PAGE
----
Well Done.

It is hard to express in words alone the torrent of emotions that accompany laying a loved one to rest.

Even for those who were not particularly close to the person being grieved for, the whole experience can still be incredibly emotional.

Thankfully, joy can be found in the midst of the mourning if the loved one knew Jesus as savior.

As Billy Graham said when speaking of his own passing, “I will be more alive on that day than ever before.” And he was right. For believers, when we pass from this temporary life into the eternal we will, in fact, be more alive than ever before because we will be with our Lord, the giver of life itself.

But the process is still, understandably, painful. I think that one of many reasons why funerals are so difficult for us humans is because death causes us to reflect. Death causes us to think about life. How did they live their life? How has my own life been lived thus far? How will I now choose to live?

Recently, I attended a funeral service of a faithful and incredible man of God. And it may sound weird to say, but I was truly and deeply blessed. (You know that someone lived their life well when their funeral service is a blessing to people, and a true celebration of life.) I was encouraged to hear about his love and devotion to his God and to his family. I was awed by his steadfast and upstanding character. And I was grateful for the legacy that he left behind.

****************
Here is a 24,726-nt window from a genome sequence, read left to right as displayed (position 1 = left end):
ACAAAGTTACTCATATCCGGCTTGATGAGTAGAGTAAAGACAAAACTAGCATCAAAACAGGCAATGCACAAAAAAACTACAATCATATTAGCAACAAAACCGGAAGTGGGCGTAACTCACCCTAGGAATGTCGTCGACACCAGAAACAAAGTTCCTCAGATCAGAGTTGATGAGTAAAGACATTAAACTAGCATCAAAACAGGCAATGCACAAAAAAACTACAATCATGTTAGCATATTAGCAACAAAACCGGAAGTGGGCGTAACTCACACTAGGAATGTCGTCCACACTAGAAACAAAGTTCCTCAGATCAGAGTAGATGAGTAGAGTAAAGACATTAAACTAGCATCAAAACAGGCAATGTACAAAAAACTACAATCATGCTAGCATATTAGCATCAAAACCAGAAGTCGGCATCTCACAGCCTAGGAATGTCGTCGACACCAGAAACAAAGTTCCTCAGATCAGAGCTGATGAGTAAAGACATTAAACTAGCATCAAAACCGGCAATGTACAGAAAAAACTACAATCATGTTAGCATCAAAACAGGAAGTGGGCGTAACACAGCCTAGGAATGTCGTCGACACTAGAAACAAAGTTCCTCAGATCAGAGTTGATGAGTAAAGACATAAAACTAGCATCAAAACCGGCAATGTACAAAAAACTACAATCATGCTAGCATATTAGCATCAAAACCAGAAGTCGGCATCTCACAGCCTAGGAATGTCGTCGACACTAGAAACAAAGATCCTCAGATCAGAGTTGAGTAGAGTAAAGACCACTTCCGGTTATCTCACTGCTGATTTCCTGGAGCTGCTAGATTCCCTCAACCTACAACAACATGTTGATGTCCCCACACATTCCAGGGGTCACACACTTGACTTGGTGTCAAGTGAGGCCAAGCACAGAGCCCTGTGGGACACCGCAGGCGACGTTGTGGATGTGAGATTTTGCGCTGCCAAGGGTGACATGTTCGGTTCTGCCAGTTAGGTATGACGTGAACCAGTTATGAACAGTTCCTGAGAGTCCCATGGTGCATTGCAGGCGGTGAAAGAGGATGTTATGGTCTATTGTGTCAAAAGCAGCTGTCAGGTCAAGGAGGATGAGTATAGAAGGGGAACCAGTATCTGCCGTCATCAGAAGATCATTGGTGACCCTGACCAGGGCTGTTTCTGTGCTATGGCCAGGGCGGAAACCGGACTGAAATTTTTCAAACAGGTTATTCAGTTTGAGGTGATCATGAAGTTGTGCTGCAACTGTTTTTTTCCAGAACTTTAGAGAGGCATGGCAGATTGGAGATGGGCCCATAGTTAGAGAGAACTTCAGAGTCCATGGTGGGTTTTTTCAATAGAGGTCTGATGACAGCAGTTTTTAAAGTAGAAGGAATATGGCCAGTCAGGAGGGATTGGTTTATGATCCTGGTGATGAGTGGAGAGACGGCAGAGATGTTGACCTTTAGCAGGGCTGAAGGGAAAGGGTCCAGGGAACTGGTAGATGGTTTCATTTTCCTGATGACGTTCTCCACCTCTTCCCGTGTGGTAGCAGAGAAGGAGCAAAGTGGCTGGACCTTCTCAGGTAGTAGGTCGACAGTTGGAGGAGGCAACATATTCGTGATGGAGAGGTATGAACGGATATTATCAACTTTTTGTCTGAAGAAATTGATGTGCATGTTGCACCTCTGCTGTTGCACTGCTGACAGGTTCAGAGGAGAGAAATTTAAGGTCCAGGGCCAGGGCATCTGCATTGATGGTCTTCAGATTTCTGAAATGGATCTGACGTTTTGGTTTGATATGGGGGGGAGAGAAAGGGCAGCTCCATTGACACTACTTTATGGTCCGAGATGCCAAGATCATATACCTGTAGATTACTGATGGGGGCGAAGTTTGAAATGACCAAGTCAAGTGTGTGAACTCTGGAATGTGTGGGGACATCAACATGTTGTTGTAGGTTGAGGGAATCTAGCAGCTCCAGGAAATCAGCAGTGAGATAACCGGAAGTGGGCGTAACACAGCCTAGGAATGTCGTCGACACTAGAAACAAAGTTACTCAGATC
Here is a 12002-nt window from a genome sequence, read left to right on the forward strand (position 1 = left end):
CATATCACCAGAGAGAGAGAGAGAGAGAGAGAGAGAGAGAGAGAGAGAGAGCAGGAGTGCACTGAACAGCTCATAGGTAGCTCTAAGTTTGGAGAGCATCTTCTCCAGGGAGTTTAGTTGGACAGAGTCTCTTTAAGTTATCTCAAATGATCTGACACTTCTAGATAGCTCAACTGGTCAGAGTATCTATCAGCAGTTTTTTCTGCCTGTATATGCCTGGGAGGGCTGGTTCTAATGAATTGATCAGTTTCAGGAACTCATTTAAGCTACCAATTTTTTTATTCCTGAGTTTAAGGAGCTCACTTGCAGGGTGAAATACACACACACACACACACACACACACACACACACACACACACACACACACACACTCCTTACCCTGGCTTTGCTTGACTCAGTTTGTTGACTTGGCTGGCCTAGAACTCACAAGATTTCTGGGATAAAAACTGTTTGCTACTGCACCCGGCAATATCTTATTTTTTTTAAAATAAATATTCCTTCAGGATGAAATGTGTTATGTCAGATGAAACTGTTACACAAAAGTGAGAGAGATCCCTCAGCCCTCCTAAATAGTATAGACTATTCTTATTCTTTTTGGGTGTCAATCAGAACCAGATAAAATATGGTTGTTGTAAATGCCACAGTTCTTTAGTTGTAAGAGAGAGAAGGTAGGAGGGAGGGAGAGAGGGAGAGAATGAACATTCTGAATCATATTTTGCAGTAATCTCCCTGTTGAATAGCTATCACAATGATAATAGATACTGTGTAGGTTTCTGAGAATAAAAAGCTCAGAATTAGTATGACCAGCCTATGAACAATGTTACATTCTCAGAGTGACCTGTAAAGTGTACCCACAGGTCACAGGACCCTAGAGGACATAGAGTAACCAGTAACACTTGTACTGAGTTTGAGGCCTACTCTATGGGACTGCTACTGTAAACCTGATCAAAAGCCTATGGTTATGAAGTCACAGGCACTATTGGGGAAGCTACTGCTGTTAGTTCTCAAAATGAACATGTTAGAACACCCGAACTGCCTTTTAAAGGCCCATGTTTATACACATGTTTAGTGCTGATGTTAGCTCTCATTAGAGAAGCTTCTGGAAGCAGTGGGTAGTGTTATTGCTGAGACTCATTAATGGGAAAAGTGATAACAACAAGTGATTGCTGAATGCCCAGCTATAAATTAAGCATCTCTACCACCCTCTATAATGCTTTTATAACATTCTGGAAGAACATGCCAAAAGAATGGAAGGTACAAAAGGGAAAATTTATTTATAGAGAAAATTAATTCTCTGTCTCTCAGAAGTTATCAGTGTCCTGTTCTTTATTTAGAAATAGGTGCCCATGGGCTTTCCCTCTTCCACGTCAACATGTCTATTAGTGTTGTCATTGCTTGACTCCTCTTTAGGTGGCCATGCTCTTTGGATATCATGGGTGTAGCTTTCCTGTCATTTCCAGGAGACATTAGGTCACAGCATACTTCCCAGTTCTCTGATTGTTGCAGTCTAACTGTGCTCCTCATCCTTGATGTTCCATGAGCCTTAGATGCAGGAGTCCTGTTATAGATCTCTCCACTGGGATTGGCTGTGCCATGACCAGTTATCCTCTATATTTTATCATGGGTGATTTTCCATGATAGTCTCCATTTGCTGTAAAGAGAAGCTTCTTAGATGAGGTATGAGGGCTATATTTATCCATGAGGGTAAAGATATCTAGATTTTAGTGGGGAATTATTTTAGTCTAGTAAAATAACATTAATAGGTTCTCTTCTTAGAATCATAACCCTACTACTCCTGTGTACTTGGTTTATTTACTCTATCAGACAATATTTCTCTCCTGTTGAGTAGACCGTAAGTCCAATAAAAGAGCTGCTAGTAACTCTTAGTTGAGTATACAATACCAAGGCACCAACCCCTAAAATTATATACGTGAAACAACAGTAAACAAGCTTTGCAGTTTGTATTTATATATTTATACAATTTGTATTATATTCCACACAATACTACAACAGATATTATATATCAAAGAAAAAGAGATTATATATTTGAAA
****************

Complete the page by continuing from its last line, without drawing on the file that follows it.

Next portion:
There is no doubt in my mind that the moment when this man stepped into eternity he heard the words “well done, good and faithful servant.”

Those words actually come from a parable that Jesus told in Matthew 25. You should read the passage for yourself, I promise it will be worth it. But one of the main takeaways is that what you do today matters for tomorrow.

Jesus tells of a master who entrusts a few of his servants with various amounts of money and then he leaves to go on a journey. He returns and discovers what each of his servants has done with the money. The master is very pleased with the servants who have done something with what was entrusted to them and have doubled it.

He tells them “well done.”

But one of the servants was lazy and did nothing with what was entrusted to him, and the master was very displeased with him.

I want to live my life in such a way that at the end of the road I will hear “well done.”

But “well done” starts today. The choices that we make today are literally forming our character. Each and every day needs to be a “well done” kind of day.

There are no shortcuts in a life well done. We cannot just simply hide what has been entrusted to us away and wait till the end and expect a pat on the back.

The only way to hear “well done, good and faithful one” at the end of your life is to do well during your life.

I am thankful for godly men and women who set examples for us to follow and be encouraged by. I am thankful for a God who doesn’t just leave us in the dark, but actually gives us answers to our problems and frustrations in the Bible. I am thankful for Jesus and the promise of eternal life.

And I am motivated to live my life in a way that will please my Lord

My Lighthouse

The ocean is incredible.

Out of all of God’s amazing creation (human beings aside), I would argue that the ocean is my favorite. Mountains are spectacular, forests are beautiful, prairies are elegant, deserts and canyons are really neat, but none of those environments fill me a sense of overwhelmed joy that the ocean does. I am captivated by the sound and spray of waves, and I could contently sit and stare for hours.